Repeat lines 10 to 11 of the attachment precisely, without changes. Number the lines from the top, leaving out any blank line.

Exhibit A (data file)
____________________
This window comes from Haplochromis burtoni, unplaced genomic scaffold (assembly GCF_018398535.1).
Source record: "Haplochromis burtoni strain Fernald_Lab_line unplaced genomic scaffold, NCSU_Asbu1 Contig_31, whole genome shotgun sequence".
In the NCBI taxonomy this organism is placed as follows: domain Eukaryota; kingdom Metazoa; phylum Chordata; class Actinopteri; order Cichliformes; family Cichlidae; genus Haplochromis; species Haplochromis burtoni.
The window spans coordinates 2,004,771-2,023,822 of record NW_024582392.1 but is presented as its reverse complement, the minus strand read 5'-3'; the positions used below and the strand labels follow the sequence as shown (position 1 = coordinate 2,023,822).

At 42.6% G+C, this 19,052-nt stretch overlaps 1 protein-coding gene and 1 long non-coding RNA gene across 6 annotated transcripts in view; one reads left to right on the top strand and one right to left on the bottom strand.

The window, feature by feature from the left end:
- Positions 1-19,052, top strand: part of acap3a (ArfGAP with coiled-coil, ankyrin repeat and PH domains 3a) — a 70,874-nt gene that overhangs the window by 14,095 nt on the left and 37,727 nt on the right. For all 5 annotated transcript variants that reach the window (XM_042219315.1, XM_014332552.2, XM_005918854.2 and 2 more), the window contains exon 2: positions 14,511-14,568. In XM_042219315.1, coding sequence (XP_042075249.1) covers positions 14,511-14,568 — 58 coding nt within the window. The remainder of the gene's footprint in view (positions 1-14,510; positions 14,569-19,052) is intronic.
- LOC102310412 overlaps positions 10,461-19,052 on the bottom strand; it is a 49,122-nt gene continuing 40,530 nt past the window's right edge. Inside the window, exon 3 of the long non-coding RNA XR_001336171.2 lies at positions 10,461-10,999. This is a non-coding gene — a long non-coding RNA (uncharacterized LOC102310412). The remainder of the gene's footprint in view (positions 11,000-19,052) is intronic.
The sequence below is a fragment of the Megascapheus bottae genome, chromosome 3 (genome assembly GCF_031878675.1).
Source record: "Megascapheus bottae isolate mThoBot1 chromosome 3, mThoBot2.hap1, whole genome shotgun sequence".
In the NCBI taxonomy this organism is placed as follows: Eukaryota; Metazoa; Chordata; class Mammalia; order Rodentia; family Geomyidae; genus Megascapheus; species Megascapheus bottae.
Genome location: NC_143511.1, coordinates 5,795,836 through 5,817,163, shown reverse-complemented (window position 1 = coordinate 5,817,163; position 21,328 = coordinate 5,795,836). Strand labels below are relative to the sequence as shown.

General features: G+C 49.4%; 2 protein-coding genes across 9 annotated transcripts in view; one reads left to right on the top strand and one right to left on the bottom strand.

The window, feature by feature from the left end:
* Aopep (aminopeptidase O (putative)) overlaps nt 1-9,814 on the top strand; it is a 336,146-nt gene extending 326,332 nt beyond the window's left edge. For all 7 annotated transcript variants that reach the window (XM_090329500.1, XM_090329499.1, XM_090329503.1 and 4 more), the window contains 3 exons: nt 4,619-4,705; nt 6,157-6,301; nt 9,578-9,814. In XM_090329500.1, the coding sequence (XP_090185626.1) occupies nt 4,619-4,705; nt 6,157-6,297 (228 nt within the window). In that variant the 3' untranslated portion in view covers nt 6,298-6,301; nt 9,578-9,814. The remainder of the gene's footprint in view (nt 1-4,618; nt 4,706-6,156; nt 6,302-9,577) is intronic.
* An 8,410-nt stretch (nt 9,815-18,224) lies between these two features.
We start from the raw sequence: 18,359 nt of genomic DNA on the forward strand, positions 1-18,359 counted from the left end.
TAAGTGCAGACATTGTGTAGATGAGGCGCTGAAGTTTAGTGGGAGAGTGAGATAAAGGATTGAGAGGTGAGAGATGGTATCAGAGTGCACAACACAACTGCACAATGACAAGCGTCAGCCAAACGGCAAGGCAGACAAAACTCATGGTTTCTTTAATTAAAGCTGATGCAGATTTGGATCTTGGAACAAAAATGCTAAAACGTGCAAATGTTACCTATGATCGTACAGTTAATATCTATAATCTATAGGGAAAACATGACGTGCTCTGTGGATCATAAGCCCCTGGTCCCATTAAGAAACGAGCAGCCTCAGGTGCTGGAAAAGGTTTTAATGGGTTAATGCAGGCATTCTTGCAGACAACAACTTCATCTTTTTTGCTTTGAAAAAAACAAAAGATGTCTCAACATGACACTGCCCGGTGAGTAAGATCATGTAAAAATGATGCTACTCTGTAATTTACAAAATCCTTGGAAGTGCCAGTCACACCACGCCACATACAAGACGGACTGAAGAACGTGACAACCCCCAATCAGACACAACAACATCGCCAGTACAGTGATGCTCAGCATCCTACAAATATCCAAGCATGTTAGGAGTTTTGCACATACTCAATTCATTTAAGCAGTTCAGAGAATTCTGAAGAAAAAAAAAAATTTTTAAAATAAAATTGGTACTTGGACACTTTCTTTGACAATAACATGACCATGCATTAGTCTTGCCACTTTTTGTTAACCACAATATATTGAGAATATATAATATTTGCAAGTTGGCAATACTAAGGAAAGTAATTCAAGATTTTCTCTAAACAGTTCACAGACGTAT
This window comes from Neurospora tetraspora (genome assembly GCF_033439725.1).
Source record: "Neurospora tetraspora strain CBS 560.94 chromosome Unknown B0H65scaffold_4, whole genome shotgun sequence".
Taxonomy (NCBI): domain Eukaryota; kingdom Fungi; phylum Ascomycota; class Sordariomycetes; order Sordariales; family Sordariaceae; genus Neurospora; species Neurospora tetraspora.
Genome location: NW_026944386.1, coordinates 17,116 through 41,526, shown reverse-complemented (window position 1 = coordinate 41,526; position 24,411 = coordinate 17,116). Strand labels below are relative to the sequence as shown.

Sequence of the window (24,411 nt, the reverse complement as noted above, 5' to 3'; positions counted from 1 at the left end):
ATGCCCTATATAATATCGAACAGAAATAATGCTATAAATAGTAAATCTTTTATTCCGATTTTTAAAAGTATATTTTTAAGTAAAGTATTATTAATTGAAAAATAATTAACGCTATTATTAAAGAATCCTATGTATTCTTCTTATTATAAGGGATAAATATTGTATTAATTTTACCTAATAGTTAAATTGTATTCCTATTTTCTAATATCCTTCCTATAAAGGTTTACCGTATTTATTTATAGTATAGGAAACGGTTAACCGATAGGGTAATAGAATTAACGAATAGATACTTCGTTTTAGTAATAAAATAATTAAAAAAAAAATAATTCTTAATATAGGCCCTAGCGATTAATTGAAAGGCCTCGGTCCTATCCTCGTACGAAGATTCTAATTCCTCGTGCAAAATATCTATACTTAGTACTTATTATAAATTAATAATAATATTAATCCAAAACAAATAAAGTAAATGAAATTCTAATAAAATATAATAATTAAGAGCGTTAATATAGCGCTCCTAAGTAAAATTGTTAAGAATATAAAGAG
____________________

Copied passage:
Source record: "Megascapheus bottae isolate mThoBot1 chromosome 3, mThoBot2.hap1, whole genome shotgun sequence".
In the NCBI taxonomy this organism is placed as follows: Eukaryota; Metazoa; Chordata; class Mammalia; order Rodentia; family Geomyidae; genus Megascapheus; species Megascapheus bottae.